Help Stop a Foreclosure


My little — okay, not so little; let’s go with “younger” — brother DuWayne is asking people to help a woman save her home from foreclosure. It’s not money that’s needed, it’s signatures on a petition and a phone call to put some pressure on the company that is trying to take the home. Below the fold, his full message. Go to his blog for details.

Please do something more than just signing the petition. This is incredibly time critical. Take a few extra minutes to call the CEO of Ocwen, the new owner of Jacquline Barber’s loan. They are refusing to honor the agreement made by Ally Bank, which was achieved by a previous petition. She is set to be evicted today, so please call immediately. Jacqueline was disabled on the job, a 20 year veteran of the Atlanta PD. She is currently battling cancer and was only recently released from the hospital after procedure on her back. This former police detective was the victim of predatory lending and desperately needs our help.

I know that I post a lot of petitions. The reason I do that is because the issues are important and such petitions are extremely effective – a few seconds of clicking and you are making a real difference. Today I am asking for just a little bit more. Not a lot though. A few minutes of your time, in the hopes that we can make a difference for this woman who lost significant function, while serving and protecting the people of Atlanta. The loss of her home would not only put her, her daughter, and four grandchildren on the streets, it would also accelerate her cancer.

Please, call Ocwen CEO Ronald Faris at 561-682-8560 and tell him to make a deal she can manage, or even to fulfill the agreement made before Ocwen acquired her loan. A few minutes of your day could make the difference between life and death for Jacqueline and homelessness for her daughter and grandchildren.

Sample Script: “Hi, my name is _________ and I’m calling on behalf of Jacquline Barber at 160 Stearman Road in Fayetteville, GA 30214. I understand that Ocwen aquired GMAC in February and will not honor the negotiations that have kept Jacqueline and her family in her home to this point as she undergoes chemotherapy. I demand that you offer Jacqueline and her family a deal they can afford to keep them in their home, and relieve Jacqueline of the stress of eviction while she bravely fights bone cancer.”

Here’s a link to the petition. Time is very short here, so please do this as quickly as you can.

Comments

  1. Ben P says

    I suppose probably the wrong place. But when I see something like that, my reaction is “she needs to file bankruptcy, right now.”

    Bankruptcy filing automatically halts all collection actions, including eviction. Violating the automatic stay is a big deal, and if they do it after being told, they can be on the hook for damages.

    Now, they’d still file with the bankruptcy court for relief from the stay, but (a) it buys time and (b) presuming there’s actually evidence of the agreement or modification, it gives you a chance to get that agreement before the court.

  2. nora says

    Ben P – that was my first thought as well. But then I’m a bankruptcy lawyer (not in GA) and stopping foreclosures is one of the fun things I do.

    Unfortunately, I’ve never seen a mortgage company respond to pleas to be humane.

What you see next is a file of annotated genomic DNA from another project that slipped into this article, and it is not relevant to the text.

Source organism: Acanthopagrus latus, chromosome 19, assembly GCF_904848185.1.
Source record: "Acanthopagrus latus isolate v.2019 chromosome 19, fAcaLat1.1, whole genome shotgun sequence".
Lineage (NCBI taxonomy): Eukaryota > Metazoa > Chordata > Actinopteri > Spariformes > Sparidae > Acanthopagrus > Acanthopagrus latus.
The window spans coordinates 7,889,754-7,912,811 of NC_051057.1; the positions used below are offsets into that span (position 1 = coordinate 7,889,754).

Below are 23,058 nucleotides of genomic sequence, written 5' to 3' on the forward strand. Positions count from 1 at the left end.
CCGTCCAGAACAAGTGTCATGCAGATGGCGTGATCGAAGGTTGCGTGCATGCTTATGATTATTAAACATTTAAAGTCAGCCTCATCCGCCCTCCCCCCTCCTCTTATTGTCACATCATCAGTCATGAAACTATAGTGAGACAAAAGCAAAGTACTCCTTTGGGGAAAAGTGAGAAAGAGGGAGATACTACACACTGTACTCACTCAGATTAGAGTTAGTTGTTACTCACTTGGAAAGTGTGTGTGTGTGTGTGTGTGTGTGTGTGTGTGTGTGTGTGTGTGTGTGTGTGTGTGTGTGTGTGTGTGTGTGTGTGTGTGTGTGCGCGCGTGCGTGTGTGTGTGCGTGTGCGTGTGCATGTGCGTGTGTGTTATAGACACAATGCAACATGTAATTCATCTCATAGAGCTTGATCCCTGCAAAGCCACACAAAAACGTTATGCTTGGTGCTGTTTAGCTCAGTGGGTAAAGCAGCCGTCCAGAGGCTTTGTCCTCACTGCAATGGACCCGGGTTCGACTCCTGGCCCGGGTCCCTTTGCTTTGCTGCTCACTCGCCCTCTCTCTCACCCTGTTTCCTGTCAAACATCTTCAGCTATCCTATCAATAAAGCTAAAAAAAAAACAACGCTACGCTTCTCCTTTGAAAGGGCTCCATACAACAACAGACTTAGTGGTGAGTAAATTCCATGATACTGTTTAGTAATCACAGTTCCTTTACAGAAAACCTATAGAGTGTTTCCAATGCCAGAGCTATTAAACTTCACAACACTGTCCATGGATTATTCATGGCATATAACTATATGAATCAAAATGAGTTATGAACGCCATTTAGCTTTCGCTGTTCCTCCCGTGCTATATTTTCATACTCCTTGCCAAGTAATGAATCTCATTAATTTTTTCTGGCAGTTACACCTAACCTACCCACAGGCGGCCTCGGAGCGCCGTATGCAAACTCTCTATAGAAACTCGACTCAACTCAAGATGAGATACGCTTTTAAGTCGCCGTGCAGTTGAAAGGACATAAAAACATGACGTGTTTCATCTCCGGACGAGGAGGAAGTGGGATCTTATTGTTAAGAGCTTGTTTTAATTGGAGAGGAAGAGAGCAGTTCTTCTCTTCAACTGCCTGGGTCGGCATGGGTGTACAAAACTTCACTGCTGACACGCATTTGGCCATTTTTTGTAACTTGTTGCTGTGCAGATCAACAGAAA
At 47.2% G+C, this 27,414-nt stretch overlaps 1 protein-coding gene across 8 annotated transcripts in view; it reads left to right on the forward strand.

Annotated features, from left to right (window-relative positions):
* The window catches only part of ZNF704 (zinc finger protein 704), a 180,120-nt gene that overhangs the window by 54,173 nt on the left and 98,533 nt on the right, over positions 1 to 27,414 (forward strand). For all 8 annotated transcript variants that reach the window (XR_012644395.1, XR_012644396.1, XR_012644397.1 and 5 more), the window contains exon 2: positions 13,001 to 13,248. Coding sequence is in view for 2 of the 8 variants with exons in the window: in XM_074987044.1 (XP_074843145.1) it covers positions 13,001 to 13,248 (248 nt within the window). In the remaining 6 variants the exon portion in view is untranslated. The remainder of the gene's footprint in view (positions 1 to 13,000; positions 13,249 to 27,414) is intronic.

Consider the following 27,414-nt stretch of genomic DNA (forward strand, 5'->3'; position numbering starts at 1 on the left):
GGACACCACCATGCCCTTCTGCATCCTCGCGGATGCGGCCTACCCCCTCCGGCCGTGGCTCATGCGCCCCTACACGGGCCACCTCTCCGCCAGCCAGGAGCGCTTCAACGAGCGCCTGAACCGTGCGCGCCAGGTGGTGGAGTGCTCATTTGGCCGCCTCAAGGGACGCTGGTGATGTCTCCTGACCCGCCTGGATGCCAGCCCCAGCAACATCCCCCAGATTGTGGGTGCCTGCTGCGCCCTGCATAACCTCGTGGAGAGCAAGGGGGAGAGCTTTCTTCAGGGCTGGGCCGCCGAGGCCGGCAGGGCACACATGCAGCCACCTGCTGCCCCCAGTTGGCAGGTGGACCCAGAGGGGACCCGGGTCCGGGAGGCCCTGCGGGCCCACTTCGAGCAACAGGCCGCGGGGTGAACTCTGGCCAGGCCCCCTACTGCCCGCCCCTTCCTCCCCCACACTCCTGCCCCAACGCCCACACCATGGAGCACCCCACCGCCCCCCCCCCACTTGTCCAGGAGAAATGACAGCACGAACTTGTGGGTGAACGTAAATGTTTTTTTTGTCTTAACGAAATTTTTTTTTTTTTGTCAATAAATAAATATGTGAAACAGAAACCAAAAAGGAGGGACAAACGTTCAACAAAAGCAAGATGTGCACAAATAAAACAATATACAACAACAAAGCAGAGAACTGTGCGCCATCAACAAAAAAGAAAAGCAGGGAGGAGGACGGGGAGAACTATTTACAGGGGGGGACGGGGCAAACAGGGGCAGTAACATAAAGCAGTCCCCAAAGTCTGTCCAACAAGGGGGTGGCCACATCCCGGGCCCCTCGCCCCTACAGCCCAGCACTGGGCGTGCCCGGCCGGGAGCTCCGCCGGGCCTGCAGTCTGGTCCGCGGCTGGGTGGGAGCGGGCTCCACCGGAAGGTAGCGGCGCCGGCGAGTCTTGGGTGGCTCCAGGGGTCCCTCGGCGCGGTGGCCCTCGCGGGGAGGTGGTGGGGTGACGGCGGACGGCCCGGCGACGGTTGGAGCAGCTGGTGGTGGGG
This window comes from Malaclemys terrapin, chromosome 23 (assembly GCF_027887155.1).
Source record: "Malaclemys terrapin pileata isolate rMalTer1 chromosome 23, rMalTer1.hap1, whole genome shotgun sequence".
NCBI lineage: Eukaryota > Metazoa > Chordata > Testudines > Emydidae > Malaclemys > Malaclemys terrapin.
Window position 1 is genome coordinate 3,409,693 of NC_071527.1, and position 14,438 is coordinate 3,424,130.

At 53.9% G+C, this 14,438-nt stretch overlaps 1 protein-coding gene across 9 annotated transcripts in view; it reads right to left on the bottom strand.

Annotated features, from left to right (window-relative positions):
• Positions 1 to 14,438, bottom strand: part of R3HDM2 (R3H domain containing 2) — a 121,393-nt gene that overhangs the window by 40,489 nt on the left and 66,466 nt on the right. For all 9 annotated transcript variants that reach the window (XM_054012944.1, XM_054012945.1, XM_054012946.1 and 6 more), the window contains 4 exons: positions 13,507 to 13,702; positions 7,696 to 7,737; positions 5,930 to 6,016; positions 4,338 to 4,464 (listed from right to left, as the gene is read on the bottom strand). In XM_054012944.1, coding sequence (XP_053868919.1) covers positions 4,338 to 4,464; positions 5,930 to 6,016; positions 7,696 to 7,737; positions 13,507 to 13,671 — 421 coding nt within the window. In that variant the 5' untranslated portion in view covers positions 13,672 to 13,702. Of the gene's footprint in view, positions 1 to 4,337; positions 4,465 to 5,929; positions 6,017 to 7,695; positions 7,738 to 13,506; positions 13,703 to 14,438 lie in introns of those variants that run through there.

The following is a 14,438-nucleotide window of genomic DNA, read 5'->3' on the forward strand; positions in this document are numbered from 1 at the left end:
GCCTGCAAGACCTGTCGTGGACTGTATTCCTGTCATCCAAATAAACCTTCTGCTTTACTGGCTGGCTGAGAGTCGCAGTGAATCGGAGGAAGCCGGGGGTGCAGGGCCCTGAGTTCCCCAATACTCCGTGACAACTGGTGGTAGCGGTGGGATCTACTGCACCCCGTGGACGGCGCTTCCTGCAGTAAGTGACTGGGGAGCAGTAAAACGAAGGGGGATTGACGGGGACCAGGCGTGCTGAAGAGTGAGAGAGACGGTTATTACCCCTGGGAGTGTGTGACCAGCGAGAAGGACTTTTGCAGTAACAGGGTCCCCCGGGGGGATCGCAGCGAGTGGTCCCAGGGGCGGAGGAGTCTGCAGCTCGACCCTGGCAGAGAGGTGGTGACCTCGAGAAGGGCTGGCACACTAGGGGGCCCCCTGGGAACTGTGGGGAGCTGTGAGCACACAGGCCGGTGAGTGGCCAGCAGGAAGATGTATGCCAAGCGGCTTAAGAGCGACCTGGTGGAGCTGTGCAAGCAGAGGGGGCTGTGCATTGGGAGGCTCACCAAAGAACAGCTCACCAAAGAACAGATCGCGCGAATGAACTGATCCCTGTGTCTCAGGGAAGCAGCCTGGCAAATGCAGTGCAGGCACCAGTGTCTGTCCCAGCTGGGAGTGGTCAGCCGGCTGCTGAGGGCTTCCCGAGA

3. paul says

    She’s a 20 year veteran of the Atlanta PD.

    Most banks use local law enforcement as “teeth” when forclosing on a house, because otherwise they are just some guys with suits that you don’t have to open the door for if you don’t want to.

    So, if the Atlanta PD didn’t help evict one of their own, this operation could be delayed for who knows how long.

  4. Childermass says

    She had an agreement with the previous owner of the loan? I thought that new owners of loans have to honor such agreements. Does she have it in writing? If such honoring is not a law, it should be. (If the old owner did not mention the actual conditions of the loans when they were sold, then the old owner is the one who should be held responsible.)

  5. Ben P says

    She had an agreement with the previous owner of the loan? I thought that new owners of loans have to honor such agreements. Does she have it in writing? If such honoring is not a law, it should be. (If the old owner did not mention the actual conditions of the loans when they were sold, then the old owner is the one who should be held responsible.)

    I don’t want to impugn her credibility, but in my experience mortgage companies are bastards about this sort of thing.

    The actual written mortgage contract will say that no modifications to the agreement are valid unless they are in writing. My guess is that her deal with the mortgage company was likely a forbearance or some similar agreement and was never reduced to writing. Then Ally sold the mortgage to so and so, they said “well, we don’t see any evidence of a forbearance in the notes, sorry, we don’t know what you’re talking about.”

    And in court, in all honesty, she’d probably lose that fight, unless she has a specific letter from the prior mortgage company confirming the agreement to forbear or change the loan terms.

  6. Childermass says

    People really need to be told that it does not mean a thing until you sign it on the dotted line?

    If Ben P @ 7 is right, she has already lost. Always, always, get it in writing. Especially since this is a mortgage and not lending a friend ten bucks.

  7. adobo says

    Ok, I will sign not only because it is the right thing to do. But also because I really feel sorry for people who have been named “DuWayne”. I think children ought to be allowed to sue their parents for a legacy such as that!

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